• December 19, 2014

Tools of the trade

Killeen Police Department continually seeks new equipment, technology

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Posted: Sunday, June 15, 2014 4:30 am

Amid a growing population, the Killeen Police Department continues to seek new equipment for its officers.

The Killeen City Council authorized more than $1.8 million for police equipment between 2012 and 2014, according to documents from the city’s website.

The expenditures include vehicles, weapons and other technology used as tools to fight crime in the city.

“In essence, the demand for equipment is a never-ending task,” Killeen Police Chief Dennis Baldwin said in a written statement. “The evaluation, maintenance, replacement and need for equipment are always placed at the forefront of our budget process taking into account the need for safety as the first objective in the equipment selection process.”

Baldwin said the department spent $510,221 for new or replacement equipment in the current budget year. The money comes from many sources, including the department’s budget, state and federal grants, and special accounts funded by property and money seized from criminals.

So far this year, the council authorized spending $393,102 to purchase equipment, including 23 new tactical vests at a cost of $66,335, and 231 FNH FN-15 military-style carbines. The largest purchase was $189,915 for 55 digital radios to replace ones the department phased out.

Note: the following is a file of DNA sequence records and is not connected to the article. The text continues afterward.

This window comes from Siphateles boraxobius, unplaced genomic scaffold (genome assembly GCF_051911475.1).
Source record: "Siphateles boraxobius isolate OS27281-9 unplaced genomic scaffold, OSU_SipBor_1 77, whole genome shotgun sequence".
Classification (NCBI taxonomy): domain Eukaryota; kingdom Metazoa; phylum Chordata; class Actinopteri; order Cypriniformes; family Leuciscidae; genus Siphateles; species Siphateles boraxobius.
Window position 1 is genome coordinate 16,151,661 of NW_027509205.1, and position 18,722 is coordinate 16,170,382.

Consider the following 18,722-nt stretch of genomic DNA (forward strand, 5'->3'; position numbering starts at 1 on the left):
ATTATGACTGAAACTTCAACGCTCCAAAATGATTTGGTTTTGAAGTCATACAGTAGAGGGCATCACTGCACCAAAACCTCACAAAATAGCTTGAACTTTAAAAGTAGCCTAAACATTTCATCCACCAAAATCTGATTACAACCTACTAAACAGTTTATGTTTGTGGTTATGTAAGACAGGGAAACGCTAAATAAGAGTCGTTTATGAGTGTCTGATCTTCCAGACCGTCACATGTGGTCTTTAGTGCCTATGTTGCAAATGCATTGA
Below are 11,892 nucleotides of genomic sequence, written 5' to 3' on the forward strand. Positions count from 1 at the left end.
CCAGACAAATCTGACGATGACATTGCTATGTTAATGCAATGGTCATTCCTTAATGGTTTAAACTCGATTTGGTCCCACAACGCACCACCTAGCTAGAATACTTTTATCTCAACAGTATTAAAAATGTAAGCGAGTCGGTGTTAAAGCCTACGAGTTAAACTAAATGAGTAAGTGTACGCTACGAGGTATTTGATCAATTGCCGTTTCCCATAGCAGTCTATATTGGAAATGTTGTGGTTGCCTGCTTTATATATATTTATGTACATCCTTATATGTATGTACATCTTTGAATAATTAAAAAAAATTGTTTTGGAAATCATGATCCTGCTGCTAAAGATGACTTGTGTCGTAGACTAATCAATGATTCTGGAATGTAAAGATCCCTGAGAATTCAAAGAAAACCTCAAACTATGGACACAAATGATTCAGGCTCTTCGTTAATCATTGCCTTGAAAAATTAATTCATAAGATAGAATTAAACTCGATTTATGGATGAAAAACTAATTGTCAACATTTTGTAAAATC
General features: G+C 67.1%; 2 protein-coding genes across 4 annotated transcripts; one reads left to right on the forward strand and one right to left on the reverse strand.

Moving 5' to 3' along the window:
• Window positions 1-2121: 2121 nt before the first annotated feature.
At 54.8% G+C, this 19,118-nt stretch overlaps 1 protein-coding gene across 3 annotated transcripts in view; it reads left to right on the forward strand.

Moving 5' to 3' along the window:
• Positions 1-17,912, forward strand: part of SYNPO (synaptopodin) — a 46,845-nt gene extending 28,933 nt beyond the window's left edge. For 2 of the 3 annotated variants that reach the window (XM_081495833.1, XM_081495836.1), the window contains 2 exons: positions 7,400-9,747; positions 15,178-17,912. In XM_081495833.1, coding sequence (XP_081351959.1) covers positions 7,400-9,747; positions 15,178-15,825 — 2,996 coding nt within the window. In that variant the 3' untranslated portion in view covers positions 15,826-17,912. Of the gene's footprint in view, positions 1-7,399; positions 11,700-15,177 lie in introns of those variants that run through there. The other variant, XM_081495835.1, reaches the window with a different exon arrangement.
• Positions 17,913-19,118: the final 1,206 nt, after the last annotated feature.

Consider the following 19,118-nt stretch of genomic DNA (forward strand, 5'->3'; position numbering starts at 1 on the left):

Equipment is often subject to heavy wear and tear, former Killeen Police Lt. Patrick Boone said.

“You are always going to have to worry about equipment breaking down after too long,” said Boone, who now works as the director for Central Texas College’s soon-to-be reopened police academy. “If that equipment isn’t working, it can be a risk to the officers’ safety and the public’s.”

Baldwin said the decision to procure equipment is an ongoing, moving target.

“The need for replacement is generally considered based on the type of equipment being considered, and how that equipment impacts the mission by providing an efficient and safe work tool,” he said.

Factors that impact when a particular piece of equipment gets replaced include advancements in technology, wear and tear, and the recommended life span of safety and tactical equipment.

Boone also said police vehicles commonly take the brunt of that wear and tear.

“They take a fair amount of abuse and have to be replaced quite often,” he said. “You could put 100,000 miles on those in no time.”

The Killeen Police Department spent heavily to replace its fleet of vehicles in 2013, according to city records. The council authorized just over $1.4 million in equipment purchases.

On Thursday, Baldwin said the department had several pending procurements in the final steps of authorization for the 2014 fiscal year.

Those include 20 fleet patrol vehicles, four motorcycles and an armored tactical transportation vehicle.

KPD spent $235,076 in new or replacement equipment purchases, and more than $1.3 million in vehicle replacements during the 2013 fiscal year.

“Although many replacement programs occur in a single year, some replacement programs are spread across several years,” Baldwin said.

In addition to replacing old equipment, the department also adds new technology to fight crime. In February, KPD received the go-ahead to use $14,727 from the state seizure fund to purchase “covert” surveillance equipment, including equipment for cellphone evidence recovery.

“We manage these programs that are fiscally intensive and critical to providing each officer with the tools necessary to perform their tasks in the safest manner annually,” Baldwin said. “At the same time, we look to the future and bring new ideas to the table to try and ensure officers’ needs are addressed in the safest and most fiscally responsible manner possible.”

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